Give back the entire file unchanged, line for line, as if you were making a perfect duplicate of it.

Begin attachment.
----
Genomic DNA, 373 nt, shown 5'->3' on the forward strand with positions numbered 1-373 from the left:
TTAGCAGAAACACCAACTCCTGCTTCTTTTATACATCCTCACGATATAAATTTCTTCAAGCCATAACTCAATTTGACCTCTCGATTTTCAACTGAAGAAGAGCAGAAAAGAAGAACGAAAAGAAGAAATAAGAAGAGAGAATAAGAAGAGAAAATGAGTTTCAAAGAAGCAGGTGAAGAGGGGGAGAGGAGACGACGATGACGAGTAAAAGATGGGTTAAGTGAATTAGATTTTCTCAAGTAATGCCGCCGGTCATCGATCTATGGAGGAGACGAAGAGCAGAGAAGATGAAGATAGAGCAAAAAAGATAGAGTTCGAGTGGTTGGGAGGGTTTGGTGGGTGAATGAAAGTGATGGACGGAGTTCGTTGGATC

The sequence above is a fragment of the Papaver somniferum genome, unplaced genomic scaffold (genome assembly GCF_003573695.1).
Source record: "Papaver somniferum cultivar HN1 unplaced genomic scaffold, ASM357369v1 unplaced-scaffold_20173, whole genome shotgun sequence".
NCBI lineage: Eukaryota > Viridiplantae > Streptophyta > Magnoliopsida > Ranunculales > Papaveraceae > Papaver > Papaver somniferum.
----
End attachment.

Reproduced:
Genomic DNA, 373 nt, shown 5'->3' on the forward strand with positions numbered 1-373 from the left:
TTAGCAGAAACACCAACTCCTGCTTCTTTTATACATCCTCACGATATAAATTTCTTCAAGCCATAACTCAATTTGACCTCTCGATTTTCAACTGAAGAAGAGCAGAAAAGAAGAACGAAAAGAAGAAATAAGAAGAGAGAATAAGAAGAGAAAATGAGTTTCAAAGAAGCAGGTGAAGAGGGGGAGAGGAGACGACGATGACGAGTAAAAGATGGGTTAAGTGAATTAGATTTTCTCAAGTAATGCCGCCGGTCATCGATCTATGGAGGAGACGAAGAGCAGAGAAGATGAAGATAGAGCAAAAAAGATAGAGTTCGAGTGGTTGGGAGGGTTTGGTGGGTGAATGAAAGTGATGGACGGAGTTCGTTGGATC

The sequence above is a fragment of the Papaver somniferum genome, unplaced genomic scaffold (genome assembly GCF_003573695.1).
Source record: "Papaver somniferum cultivar HN1 unplaced genomic scaffold, ASM357369v1 unplaced-scaffold_20173, whole genome shotgun sequence".
NCBI lineage: Eukaryota > Viridiplantae > Streptophyta > Magnoliopsida > Ranunculales > Papaveraceae > Papaver > Papaver somniferum.